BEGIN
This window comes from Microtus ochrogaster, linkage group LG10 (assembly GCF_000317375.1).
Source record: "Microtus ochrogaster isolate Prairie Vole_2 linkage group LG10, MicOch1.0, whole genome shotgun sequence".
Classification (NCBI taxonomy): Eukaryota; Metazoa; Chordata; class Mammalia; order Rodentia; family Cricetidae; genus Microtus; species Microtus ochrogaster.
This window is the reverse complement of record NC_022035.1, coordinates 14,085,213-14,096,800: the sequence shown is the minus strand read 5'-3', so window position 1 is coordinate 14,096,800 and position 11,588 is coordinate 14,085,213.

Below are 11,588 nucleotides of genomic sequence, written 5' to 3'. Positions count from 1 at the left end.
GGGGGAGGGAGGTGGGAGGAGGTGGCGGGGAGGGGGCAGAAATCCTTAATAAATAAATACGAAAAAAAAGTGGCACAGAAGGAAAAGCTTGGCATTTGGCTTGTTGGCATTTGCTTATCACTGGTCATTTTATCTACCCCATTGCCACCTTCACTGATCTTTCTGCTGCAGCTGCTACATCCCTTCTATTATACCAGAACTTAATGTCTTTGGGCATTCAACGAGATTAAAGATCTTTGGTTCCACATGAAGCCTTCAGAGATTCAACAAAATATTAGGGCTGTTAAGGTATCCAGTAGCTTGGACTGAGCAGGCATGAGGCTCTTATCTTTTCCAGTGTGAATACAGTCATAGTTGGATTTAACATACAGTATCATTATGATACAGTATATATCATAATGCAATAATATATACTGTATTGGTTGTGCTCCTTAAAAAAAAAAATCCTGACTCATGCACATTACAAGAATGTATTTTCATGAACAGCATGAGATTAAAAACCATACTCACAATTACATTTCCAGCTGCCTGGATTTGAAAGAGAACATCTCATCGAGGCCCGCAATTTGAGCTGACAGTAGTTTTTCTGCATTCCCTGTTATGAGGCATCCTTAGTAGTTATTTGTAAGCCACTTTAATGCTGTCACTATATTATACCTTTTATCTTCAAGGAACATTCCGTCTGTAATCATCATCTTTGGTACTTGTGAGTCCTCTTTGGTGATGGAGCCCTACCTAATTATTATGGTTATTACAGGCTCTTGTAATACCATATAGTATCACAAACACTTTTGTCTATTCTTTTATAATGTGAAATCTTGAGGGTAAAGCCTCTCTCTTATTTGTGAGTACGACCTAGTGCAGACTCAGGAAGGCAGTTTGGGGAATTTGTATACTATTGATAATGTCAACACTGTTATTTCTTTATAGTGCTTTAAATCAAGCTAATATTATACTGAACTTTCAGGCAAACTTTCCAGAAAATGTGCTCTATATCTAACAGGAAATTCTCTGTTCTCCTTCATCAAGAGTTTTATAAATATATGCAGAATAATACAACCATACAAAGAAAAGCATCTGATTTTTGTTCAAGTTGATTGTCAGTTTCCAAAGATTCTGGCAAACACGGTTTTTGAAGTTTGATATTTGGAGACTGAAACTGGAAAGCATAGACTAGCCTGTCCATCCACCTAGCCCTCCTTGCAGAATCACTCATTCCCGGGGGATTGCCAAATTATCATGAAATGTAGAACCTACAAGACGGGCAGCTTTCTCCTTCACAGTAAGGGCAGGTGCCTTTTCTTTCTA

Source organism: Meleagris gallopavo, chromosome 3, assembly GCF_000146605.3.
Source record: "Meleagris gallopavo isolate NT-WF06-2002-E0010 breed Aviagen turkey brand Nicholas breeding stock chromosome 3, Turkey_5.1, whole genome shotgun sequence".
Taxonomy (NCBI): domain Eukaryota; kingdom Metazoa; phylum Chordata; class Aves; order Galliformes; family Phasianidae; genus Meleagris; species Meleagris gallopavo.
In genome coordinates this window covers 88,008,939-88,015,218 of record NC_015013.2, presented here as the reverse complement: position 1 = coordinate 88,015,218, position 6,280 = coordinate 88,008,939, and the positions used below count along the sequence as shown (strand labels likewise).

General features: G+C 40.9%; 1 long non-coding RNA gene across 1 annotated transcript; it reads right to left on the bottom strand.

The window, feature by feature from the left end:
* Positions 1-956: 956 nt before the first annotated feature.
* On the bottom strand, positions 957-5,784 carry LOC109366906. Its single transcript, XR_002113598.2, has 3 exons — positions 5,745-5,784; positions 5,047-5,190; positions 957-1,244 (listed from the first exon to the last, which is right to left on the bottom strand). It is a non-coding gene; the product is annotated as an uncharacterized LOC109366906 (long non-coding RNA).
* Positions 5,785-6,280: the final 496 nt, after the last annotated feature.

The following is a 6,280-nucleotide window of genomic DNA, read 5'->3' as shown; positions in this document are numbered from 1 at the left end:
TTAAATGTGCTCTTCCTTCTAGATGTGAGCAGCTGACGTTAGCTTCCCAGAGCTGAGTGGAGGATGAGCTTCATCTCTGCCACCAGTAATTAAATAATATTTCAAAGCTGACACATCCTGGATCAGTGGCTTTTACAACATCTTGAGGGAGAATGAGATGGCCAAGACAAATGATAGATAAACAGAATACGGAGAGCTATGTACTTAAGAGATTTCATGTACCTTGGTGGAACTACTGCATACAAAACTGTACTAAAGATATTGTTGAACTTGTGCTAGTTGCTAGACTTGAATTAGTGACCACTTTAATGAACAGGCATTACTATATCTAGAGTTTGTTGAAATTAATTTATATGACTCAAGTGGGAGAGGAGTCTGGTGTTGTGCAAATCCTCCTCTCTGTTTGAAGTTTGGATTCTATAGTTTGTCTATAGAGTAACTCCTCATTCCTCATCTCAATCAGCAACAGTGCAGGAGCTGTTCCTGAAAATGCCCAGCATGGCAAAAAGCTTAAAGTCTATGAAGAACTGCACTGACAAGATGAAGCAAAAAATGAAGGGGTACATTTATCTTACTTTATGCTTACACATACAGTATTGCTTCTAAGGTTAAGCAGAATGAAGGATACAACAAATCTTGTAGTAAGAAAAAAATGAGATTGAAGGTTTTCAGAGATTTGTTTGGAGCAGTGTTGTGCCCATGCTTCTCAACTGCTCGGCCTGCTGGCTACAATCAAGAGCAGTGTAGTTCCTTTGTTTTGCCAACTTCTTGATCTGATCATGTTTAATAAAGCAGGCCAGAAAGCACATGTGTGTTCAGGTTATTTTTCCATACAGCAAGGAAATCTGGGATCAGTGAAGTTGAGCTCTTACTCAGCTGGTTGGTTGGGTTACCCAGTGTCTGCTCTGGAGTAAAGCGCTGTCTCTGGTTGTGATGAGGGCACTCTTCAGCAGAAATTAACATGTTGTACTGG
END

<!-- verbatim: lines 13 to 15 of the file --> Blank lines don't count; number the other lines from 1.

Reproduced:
* Positions 1-956: 956 nt before the first annotated feature.
* On the bottom strand, positions 957-5,784 carry LOC109366906. Its single transcript, XR_002113598.2, has 3 exons — positions 5,745-5,784; positions 5,047-5,190; positions 957-1,244 (listed from the first exon to the last, which is right to left on the bottom strand). It is a non-coding gene; the product is annotated as an uncharacterized LOC109366906 (long non-coding RNA).
* Positions 5,785-6,280: the final 496 nt, after the last annotated feature.